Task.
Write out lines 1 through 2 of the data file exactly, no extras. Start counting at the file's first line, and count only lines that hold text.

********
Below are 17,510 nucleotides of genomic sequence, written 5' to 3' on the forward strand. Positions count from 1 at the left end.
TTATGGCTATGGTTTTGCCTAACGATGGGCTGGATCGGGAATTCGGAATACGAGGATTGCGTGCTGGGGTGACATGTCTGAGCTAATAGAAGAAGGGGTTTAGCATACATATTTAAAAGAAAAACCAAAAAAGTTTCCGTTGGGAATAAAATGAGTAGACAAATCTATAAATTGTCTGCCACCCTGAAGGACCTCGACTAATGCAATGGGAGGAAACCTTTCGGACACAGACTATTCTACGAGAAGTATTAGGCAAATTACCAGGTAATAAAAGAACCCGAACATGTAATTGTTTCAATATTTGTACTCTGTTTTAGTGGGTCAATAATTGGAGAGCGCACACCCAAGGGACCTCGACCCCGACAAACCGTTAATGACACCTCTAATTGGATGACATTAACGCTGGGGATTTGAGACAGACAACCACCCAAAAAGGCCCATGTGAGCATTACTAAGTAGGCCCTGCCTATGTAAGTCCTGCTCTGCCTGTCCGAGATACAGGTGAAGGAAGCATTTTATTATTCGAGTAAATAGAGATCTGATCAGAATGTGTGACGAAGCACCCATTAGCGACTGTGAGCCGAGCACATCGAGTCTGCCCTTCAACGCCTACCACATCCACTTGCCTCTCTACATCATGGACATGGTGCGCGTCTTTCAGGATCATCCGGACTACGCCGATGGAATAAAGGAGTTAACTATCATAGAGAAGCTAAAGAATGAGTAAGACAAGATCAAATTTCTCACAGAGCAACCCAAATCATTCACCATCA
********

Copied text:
Below are 17,510 nucleotides of genomic sequence, written 5' to 3' on the forward strand. Positions count from 1 at the left end.
TTATGGCTATGGTTTTGCCTAACGATGGGCTGGATCGGGAATTCGGAATACGAGGATTGCGTGCTGGGGTGACATGTCTGAGCTAATAGAAGAAGGGGTTTAGCATACATATTTAAAAGAAAAACCAAAAAAGTTTCCGTTGGGAATAAAATGAGTAGACAAATCTATAAATTGTCTGCCACCCTGAAGGACCTCGACTAATGCAATGGGAGGAAACCTTTCGGACACAGACTATTCTACGAGAAGTATTAGGCAAATTACCAGGTAATAAAAGAACCCGAACATGTAATTGTTTCAATATTTGTACTCTGTTTTAGTGGGTCAATAATTGGAGAGCGCACACCCAAGGGACCTCGACCCCGACAAACCGTTAATGACACCTCTAATTGGATGACATTAACGCTGGGGATTTGAGACAGACAACCACCCAAAAAGGCCCATGTGAGCATTACTAAGTAGGCCCTGCCTATGTAAGTCCTGCTCTGCCTGTCCGAGATACAGGTGAAGGAAGCATTTTATTATTCGAGTAAATAGAGATCTGATCAGAATGTGTGACGAAGCACCCATTAGCGACTGTGAGCCGAGCACATCGAGTCTGCCCTTCAACGCCTACCACATCCACTTGCCTCTCTACATCATGGACATGGTGCGCGTCTTTCAGGATCATCCGGACTACGCCGATGGAATAAAGGAGTTAACTATCATAGAGAAGCTAAAGAATGAGTAAGACAAGATCAAATTTCTCACAGAGCAACCCAAATCATTCACCATCA